According to a Washington Post story, a dog sled touring operation in western Maryland is making a go of it. The region gets 100 inches of snow a year, has 90,000 acres of parks and forest lands, and a lot of people show up to ride. The operation claims to be the southernmost dog sled touring company in the U.S.
And if you prefer wheels over dogs … Fat-tire bicycles are still a fairly new phenomenon, but they are catching on and are boosting the popularity of snow biking, according to an Associated Press story. “The wider treads allow riders to maneuver on snowy trails that stymie even the burliest mountain bikes. And biking routinely trumps skate skiing, the fastest cross-country ski technique,” the story says.
At least one Alaska blogger, Jill Homer of Juneau who writes “Up in Alaska,” has understood the appeal of snow biking for a time and has been documenting her preparation for the Iditarod Invitational, which began Sunday. She’s also been posting periodically on NPR, which reports today that Homer is leading her division in the 350-mile race from Knik Lake to McGrath.
Click here to read an ADN piece on Homer that ran earlier this month. The story includes details the evolution of Homer’s interest in snow biking.
All in all, “pretty scary.” A story in The Oregonian relates how the family of a Portland man who survived an avalanche in Alaska over the weekend (click here for the ADN account of the slide) found out about the episode. The family apparently pieced together events before actually speaking to anyone through a series of telephone messages, including one from Ian Wilson, who survived the avalanche, and a bunch of others from news media.
In the end, after they’d talked to their son and got the whole story, Wilson’s mother and father concluded it was a beacon and a cool head that saved their son’s life. “I think he did everything he could,” said Steve Wilson. “But let’s face it. The gods were with him on that one.”
Fluoride ban gains support. A proposal that would eliminate fluoride from public drinking water already won a degree of backing before the Fairbanks City Council, according to a Fairbanks Daily News-Miner story. The plan, however, has a way to go before it will be voted up or down.
Those in support of the plan contend fluoride is a health hazard. They say it is available for consumers to buy on their own if they want it in their water to help prevent tooth decay.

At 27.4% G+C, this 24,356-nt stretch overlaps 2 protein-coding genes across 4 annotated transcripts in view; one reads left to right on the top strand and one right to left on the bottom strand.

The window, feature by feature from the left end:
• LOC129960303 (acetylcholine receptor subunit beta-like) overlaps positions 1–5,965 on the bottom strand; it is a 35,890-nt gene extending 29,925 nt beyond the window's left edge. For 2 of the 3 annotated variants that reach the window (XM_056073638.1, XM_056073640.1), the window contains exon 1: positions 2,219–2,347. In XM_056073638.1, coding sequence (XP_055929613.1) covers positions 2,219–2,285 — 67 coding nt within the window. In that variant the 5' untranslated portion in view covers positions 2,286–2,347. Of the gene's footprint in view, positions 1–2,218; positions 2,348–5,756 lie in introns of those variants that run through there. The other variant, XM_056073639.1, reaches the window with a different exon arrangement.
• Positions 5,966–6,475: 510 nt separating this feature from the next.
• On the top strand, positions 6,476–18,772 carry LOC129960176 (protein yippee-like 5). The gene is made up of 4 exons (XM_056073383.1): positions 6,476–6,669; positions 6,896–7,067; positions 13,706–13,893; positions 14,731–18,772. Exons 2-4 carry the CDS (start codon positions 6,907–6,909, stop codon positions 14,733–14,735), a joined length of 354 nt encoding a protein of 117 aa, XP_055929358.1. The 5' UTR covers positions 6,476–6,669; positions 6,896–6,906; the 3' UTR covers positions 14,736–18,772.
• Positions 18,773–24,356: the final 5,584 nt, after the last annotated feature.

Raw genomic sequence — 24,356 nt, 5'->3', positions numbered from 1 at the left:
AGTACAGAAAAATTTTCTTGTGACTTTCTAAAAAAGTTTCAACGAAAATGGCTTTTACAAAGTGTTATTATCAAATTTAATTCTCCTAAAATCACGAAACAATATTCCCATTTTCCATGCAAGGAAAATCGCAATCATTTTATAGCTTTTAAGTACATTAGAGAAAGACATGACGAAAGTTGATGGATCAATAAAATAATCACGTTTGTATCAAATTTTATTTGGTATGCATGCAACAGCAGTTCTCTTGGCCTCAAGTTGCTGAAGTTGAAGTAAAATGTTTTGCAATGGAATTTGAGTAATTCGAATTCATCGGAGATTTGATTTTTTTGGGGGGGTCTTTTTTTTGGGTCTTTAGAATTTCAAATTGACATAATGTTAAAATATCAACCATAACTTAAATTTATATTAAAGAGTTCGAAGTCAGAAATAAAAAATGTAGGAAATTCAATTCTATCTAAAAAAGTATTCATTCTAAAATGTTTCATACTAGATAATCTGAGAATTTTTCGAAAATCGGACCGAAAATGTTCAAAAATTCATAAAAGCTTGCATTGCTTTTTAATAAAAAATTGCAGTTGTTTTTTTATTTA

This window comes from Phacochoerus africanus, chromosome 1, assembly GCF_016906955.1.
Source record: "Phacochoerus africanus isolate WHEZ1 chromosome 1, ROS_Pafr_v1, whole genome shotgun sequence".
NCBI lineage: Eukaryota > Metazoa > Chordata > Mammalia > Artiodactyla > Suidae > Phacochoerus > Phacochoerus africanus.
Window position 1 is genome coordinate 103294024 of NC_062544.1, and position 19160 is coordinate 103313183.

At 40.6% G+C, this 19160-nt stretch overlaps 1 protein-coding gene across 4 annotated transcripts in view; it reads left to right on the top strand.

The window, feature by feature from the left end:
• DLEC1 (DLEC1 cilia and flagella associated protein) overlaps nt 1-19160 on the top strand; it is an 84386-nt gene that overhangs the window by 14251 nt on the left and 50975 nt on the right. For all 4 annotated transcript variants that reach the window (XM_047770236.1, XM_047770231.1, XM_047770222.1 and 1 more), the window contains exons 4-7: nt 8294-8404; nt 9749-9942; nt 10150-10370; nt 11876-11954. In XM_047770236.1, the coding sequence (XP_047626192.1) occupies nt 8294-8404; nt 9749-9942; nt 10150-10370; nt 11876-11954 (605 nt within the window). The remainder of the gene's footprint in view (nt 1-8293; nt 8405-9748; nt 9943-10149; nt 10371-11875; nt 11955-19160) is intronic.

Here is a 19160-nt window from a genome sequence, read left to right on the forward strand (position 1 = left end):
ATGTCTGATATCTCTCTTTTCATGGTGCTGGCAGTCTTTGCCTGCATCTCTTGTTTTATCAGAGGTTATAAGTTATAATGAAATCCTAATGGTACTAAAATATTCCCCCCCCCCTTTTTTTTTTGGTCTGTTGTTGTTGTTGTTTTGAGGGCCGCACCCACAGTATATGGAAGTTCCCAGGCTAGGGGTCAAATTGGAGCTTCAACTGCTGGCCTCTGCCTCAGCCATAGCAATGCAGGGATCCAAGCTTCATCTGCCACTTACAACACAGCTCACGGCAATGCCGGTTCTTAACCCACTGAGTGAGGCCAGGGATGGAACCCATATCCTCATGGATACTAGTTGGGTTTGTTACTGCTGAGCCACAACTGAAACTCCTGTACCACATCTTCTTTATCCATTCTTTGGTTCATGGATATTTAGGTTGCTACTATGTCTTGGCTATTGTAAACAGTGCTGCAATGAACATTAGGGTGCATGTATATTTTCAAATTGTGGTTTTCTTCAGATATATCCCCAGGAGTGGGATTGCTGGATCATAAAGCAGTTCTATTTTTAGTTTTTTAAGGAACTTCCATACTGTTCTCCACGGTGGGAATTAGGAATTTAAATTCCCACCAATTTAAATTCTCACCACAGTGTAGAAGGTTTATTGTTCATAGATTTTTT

Juneau residents voted last fall to ban fluoride from the capital city’s water supply.
No more polar bears? A KTVA Channel 11 story takes note of the delay in the Bush administration’s decision on whether Alaska’s polar bears need special protections, and then poses the question: What if the animals vanished?
The story quotes one wildlife official as replying that with the polar bear’s spot at the top of the food chain, their disappearance could change the entire structure. “Polar bears eat ringed seals, ringed seals eat and so on. So if you remove one component of the Arctic ecosystem, then the rest of the Arctic ecosystem will probably change as well.”
Beneath the surface. Remember Lynne Cox, the long distance swimmer? She got a fair amount of international attention when she swam from Little Diomede Island to Big Diomede Island (thus swimming from the United States to Russia) back in 1987. She’s also dipped into the ocean between islands in the Aleutians and into the cool waters of Portage Lake.
Well, now she’s gone beneath the surface for adventure, according to a Los Angeles Times story. And seeing the ocean from underneath has a different set of challenges. “As I often explain to interviewers, I'm hydrophilic,” says the woman who the Times calls one of the greatest swimmers alive. “I love all water — rain, fountains, ponds, puddles and frigid oceans. I've spent my life swimming across water's surface, wrapped in waves, cradled by currents, caressed by the winds. Water always was about being light, buoyant. Going underwater wasn't natural at all.”